It’s the weekly event that attracts huge crowds in Aldi’s middle lanes.
And it is for this reason that the German supermarket chain will temporarily stop some of its popular Special Buys items in stores in NSW areas.
The range with discount usually comes on shelves on Wednesday and Saturday with people rushing in to do a bargain.
But after reaction from radioshock jock Ray Hadley, the big retailer has decided to remove some of its high-demand products that attract large crowds.
“As the lockdown continues, we have expanded our measures to protect our customers,” an Aldi Australia spokesperson told news.com.au.
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“By analyzing historical sales data, we remove a range of high-demand special requirements, such as weighted blankets, TVs and outdoor furniture, from our Wednesday and Saturday sale dates in stores in NSW lockdown areas.
“We will communicate the products to our customers every week.”
During his morning radio show on 2GB on Wednesday, Hadley burned the chain “irresponsibly” for continuing her Special Buys at lockdown after a listener allegedly emailed him a photo of a busy Aldi in the Blacktown hotspot area. .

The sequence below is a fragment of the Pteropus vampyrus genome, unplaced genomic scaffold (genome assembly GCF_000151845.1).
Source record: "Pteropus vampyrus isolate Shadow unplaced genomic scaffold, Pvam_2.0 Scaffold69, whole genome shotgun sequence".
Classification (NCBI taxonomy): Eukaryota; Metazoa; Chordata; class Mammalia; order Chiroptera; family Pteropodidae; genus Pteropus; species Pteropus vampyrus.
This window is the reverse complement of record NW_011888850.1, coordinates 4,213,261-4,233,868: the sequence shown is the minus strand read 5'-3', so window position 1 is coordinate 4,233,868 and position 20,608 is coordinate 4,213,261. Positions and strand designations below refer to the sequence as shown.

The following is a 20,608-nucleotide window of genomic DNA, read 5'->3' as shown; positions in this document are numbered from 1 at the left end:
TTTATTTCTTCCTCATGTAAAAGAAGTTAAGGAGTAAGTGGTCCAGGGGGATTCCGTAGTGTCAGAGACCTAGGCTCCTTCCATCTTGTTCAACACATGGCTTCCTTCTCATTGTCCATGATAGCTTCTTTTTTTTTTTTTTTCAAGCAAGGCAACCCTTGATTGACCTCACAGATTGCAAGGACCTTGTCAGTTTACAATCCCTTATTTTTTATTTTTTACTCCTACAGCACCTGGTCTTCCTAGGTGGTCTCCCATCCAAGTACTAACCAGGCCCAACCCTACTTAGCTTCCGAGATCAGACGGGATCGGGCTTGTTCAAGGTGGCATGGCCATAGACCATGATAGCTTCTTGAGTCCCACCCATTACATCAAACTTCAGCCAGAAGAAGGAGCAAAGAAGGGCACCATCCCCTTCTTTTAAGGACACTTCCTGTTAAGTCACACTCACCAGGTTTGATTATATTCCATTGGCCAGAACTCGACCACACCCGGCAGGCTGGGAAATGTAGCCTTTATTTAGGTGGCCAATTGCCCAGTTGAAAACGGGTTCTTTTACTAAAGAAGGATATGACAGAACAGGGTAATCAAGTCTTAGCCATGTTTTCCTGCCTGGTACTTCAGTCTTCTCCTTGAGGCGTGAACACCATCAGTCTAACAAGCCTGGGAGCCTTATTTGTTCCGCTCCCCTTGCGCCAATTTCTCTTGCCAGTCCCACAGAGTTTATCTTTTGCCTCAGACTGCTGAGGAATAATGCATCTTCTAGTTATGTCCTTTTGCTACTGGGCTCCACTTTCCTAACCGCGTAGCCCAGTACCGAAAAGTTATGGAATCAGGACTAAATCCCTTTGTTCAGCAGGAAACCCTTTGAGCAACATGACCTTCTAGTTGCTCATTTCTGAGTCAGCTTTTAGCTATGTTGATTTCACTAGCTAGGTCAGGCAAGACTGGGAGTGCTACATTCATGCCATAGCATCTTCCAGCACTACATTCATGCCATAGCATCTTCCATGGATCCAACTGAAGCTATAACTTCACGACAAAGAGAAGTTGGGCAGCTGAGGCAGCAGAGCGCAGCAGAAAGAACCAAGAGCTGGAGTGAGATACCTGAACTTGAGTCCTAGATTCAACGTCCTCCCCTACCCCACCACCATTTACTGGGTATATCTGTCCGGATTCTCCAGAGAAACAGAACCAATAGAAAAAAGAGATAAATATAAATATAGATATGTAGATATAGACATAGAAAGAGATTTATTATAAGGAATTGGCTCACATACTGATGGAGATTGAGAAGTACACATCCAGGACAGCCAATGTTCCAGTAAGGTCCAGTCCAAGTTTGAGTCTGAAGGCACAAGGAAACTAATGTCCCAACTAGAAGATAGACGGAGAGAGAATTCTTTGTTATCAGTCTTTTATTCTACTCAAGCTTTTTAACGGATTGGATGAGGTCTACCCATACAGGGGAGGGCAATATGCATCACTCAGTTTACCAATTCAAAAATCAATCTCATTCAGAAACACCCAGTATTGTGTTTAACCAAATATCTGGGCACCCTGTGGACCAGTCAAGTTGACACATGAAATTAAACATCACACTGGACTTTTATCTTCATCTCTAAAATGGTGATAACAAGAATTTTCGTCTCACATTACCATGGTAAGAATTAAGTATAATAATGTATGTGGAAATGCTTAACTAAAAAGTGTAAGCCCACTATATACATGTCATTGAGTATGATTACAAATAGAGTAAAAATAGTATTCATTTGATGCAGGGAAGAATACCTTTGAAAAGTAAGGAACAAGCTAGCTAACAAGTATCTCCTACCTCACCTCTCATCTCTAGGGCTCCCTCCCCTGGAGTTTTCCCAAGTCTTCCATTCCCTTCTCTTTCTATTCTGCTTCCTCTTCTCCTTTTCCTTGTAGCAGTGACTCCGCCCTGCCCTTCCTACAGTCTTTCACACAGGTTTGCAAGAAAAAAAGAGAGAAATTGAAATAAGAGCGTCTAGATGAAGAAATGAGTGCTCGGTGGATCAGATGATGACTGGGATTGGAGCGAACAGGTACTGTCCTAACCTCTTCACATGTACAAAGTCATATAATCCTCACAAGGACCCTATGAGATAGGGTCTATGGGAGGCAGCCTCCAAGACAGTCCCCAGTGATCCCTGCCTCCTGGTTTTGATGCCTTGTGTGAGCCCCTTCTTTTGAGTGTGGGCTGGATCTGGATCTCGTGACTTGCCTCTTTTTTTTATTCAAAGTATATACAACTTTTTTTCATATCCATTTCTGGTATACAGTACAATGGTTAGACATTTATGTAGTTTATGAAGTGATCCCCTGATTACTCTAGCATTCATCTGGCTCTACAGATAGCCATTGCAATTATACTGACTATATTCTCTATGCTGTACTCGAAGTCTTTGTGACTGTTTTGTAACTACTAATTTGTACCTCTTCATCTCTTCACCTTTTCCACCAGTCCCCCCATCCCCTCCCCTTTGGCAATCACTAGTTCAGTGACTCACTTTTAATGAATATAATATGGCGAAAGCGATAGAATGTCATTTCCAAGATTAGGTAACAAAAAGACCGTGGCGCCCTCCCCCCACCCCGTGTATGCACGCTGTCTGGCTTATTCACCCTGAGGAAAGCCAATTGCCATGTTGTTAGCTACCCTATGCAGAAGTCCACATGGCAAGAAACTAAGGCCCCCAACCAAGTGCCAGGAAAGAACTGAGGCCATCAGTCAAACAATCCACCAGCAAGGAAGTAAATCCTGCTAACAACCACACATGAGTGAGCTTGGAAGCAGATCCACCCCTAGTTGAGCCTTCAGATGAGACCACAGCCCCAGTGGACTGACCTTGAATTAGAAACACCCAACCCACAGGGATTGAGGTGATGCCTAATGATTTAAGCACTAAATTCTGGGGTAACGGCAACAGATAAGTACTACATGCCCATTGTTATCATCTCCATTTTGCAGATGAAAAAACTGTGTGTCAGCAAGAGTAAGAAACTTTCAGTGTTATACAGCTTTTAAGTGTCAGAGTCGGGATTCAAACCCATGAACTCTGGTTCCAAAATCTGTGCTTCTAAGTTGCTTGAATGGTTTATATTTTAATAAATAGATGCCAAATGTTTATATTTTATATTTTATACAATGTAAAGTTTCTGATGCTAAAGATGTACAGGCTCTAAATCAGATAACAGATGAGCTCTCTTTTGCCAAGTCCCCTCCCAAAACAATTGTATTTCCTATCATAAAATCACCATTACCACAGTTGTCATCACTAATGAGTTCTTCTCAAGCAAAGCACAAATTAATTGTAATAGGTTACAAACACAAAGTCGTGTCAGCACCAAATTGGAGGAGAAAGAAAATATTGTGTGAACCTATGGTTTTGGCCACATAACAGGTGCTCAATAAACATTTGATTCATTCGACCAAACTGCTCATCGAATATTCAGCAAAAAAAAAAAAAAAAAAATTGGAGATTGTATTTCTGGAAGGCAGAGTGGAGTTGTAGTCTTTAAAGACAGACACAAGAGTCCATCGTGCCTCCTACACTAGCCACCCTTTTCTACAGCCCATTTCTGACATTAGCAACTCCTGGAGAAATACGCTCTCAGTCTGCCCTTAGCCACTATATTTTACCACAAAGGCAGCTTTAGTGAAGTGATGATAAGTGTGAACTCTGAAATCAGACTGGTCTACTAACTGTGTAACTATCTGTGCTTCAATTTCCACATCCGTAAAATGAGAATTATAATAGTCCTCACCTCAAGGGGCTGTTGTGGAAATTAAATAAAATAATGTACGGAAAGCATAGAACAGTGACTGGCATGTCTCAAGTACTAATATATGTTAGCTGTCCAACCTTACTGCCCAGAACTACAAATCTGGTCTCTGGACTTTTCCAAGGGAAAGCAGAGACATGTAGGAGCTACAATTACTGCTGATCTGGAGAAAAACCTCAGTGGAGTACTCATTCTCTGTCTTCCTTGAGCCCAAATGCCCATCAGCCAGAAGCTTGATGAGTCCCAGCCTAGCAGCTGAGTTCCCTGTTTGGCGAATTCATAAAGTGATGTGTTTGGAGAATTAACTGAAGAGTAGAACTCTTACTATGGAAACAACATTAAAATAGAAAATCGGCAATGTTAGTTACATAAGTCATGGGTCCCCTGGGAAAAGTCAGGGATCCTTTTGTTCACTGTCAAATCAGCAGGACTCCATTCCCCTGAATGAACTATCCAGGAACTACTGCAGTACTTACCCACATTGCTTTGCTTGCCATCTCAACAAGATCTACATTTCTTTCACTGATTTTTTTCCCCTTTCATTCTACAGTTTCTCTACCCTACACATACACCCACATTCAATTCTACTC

The image was presumably taken the day after an apartment building in the suburbs was sent into total closure.
“It’s like a plague of locusts when people stand in line to get there,” he told listeners.
“I mean to wicked Aldi, I mean I know you operate here, and internationally, but you can be responsible. Pull your heads in there.”
Hadley said “thankfully” in the photo that he could see people wearing masks, “but there are people next to each other who go for all the gear”.
He urged listeners to “bar” the Special Buys on Wednesday and Saturday before closing his rant by asking the CEO of Aldi Australia to join him on air.
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“Can Aldi director Tom Daunt – do not be afraid of my words Tom – come here and be a little brave, have some balls and say, ‘Yes, you’re right Ray,'” the 2GB host said.
“Irresponsible cr * p, is it.”
Aldi’s spokesman said the retailer understands that Special Buys are stimulating the growing demand and it believes by pulling offers in demand, “it will reduce the reason for someone to leave their home beyond the need to do essential shopping” .